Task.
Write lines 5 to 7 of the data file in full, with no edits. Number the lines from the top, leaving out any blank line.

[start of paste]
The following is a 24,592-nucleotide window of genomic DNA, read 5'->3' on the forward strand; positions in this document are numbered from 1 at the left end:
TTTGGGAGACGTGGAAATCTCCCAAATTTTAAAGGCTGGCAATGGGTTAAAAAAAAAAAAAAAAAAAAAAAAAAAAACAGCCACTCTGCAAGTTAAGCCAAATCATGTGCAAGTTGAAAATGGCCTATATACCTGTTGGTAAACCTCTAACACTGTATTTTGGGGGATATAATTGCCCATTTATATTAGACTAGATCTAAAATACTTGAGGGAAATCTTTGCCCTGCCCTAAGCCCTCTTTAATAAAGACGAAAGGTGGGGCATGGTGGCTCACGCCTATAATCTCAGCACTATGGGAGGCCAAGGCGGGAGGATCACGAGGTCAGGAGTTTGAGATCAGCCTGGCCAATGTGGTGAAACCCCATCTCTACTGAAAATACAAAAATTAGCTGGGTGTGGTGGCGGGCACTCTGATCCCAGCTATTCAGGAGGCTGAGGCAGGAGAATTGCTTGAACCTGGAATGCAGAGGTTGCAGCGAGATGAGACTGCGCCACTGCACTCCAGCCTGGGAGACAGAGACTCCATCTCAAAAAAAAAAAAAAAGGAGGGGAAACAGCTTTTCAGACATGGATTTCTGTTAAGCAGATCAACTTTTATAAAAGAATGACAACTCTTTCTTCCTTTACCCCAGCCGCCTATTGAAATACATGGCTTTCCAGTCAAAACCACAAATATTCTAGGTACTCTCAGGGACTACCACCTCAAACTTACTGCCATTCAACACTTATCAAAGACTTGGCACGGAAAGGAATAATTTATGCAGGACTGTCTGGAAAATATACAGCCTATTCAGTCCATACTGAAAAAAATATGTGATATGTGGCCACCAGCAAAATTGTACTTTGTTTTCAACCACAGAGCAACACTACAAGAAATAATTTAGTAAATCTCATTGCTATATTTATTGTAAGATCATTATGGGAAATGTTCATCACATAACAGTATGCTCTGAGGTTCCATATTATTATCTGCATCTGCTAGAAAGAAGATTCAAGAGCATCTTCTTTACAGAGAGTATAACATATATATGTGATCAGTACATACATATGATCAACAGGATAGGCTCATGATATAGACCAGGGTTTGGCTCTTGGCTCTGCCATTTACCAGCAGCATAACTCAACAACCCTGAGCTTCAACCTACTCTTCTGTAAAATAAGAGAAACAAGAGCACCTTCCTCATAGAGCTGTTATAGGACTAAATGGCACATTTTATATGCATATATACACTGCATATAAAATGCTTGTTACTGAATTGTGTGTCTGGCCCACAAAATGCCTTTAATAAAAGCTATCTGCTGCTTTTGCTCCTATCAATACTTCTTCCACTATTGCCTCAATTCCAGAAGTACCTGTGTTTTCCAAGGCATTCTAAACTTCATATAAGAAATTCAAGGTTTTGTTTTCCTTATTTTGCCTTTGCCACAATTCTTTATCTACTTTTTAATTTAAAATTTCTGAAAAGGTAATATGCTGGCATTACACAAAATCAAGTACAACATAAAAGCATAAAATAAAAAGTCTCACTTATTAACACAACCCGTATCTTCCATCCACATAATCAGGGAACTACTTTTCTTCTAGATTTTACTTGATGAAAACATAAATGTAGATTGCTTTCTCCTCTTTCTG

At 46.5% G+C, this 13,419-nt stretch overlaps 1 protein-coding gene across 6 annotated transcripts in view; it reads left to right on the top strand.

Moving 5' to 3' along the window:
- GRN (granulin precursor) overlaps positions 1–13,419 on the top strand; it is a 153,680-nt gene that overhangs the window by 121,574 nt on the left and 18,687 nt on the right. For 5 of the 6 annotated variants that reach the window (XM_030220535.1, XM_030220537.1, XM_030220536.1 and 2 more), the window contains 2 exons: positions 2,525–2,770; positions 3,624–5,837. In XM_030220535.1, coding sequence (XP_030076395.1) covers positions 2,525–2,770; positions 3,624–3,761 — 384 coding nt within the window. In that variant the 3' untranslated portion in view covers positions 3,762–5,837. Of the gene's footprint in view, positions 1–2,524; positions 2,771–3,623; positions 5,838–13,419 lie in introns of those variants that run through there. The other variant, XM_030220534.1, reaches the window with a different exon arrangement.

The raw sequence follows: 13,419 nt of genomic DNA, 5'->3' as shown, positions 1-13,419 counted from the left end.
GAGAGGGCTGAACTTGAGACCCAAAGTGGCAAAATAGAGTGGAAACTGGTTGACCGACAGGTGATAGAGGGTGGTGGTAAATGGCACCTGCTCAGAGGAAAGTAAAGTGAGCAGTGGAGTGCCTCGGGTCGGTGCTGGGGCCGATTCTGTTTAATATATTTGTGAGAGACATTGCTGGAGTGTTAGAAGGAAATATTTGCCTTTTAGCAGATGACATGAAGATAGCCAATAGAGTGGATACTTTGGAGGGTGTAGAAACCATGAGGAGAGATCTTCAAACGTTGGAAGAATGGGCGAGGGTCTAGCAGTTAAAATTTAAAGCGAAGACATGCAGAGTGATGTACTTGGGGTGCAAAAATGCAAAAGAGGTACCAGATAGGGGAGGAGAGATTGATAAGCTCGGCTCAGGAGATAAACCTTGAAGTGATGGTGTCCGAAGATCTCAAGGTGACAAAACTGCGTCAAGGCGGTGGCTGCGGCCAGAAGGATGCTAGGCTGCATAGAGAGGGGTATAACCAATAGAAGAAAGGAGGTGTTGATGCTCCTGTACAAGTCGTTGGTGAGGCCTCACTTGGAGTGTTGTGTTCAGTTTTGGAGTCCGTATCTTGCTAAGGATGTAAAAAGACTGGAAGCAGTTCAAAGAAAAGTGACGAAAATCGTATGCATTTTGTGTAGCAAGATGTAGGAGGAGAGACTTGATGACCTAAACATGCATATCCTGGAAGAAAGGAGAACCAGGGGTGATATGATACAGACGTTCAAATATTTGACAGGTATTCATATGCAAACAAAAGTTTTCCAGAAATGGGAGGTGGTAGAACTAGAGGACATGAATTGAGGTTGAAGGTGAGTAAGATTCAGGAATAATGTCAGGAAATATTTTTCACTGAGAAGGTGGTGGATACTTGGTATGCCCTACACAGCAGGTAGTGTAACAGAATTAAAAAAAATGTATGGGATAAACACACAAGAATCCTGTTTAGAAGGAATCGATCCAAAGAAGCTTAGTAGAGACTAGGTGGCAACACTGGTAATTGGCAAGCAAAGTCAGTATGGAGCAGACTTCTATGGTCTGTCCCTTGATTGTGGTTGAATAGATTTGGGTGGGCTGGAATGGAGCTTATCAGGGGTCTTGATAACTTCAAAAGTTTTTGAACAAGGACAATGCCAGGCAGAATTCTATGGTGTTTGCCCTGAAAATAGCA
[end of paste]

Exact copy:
- GRN (granulin precursor) overlaps positions 1–13,419 on the top strand; it is a 153,680-nt gene that overhangs the window by 121,574 nt on the left and 18,687 nt on the right. For 5 of the 6 annotated variants that reach the window (XM_030220535.1, XM_030220537.1, XM_030220536.1 and 2 more), the window contains 2 exons: positions 2,525–2,770; positions 3,624–5,837. In XM_030220535.1, coding sequence (XP_030076395.1) covers positions 2,525–2,770; positions 3,624–3,761 — 384 coding nt within the window. In that variant the 3' untranslated portion in view covers positions 3,762–5,837. Of the gene's footprint in view, positions 1–2,524; positions 2,771–3,623; positions 5,838–13,419 lie in introns of those variants that run through there. The other variant, XM_030220534.1, reaches the window with a different exon arrangement.

The raw sequence follows: 13,419 nt of genomic DNA, 5'->3' as shown, positions 1-13,419 counted from the left end.
GAGAGGGCTGAACTTGAGACCCAAAGTGGCAAAATAGAGTGGAAACTGGTTGACCGACAGGTGATAGAGGGTGGTGGTAAATGGCACCTGCTCAGAGGAAAGTAAAGTGAGCAGTGGAGTGCCTCGGGTCGGTGCTGGGGCCGATTCTGTTTAATATATTTGTGAGAGACATTGCTGGAGTGTTAGAAGGAAATATTTGCCTTTTAGCAGATGACATGAAGATAGCCAATAGAGTGGATACTTTGGAGGGTGTAGAAACCATGAGGAGAGATCTTCAAACGTTGGAAGAATGGGCGAGGGTCTAGCAGTTAAAATTTAAAGCGAAGACATGCAGAGTGATGTACTTGGGGTGCAAAAATGCAAAAGAGGTACCAGATAGGGGAGGAGAGATTGATAAGCTCGGCTCAGGAGATAAACCTTGAAGTGATGGTGTCCGAAGATCTCAAGGTGACAAAACTGCGTCAAGGCGGTGGCTGCGGCCAGAAGGATGCTAGGCTGCATAGAGAGGGGTATAACCAATAGAAGAAAGGAGGTGTTGATGCTCCTGTACAAGTCGTTGGTGAGGCCTCACTTGGAGTGTTGTGTTCAGTTTTGGAGTCCGTATCTTGCTAAGGATGTAAAAAGACTGGAAGCAGTTCAAAGAAAAGTGACGAAAATCGTATGCATTTTGTGTAGCAAGATGTAGGAGGAGAGACTTGATGACCTAAACATGCATATCCTGGAAGAAAGGAGAACCAGGGGTGATATGATACAGACGTTCAAATATTTGACAGGTATTCATATGCAAACAAAAGTTTTCCAGAAATGGGAGGTGGTAGAACTAGAGGACATGAATTGAGGTTGAAGGTGAGTAAGATTCAGGAATAATGTCAGGAAATATTTTTCACTGAGAAGGTGGTGGATACTTGGTATGCCCTACACAGCAGGTAGTGTAACAGAATTAAAAAAAATGTATGGGATAAACACACAAGAATCCTGTTTAGAAGGAATCGATCCAAAGAAGCTTAGTAGAGACTAGGTGGCAACACTGGTAATTGGCAAGCAAAGTCAGTATGGAGCAGACTTCTATGGTCTGTCCCTTGATTGTGGTTGAATAGATTTGGGTGGGCTGGAATGGAGCTTATCAGGGGTCTTGATAACTTCAAAAGTTTTTGAACAAGGACAATGCCAGGCAGAATTCTATGGTGTTTGCCCTGAAAATAGCA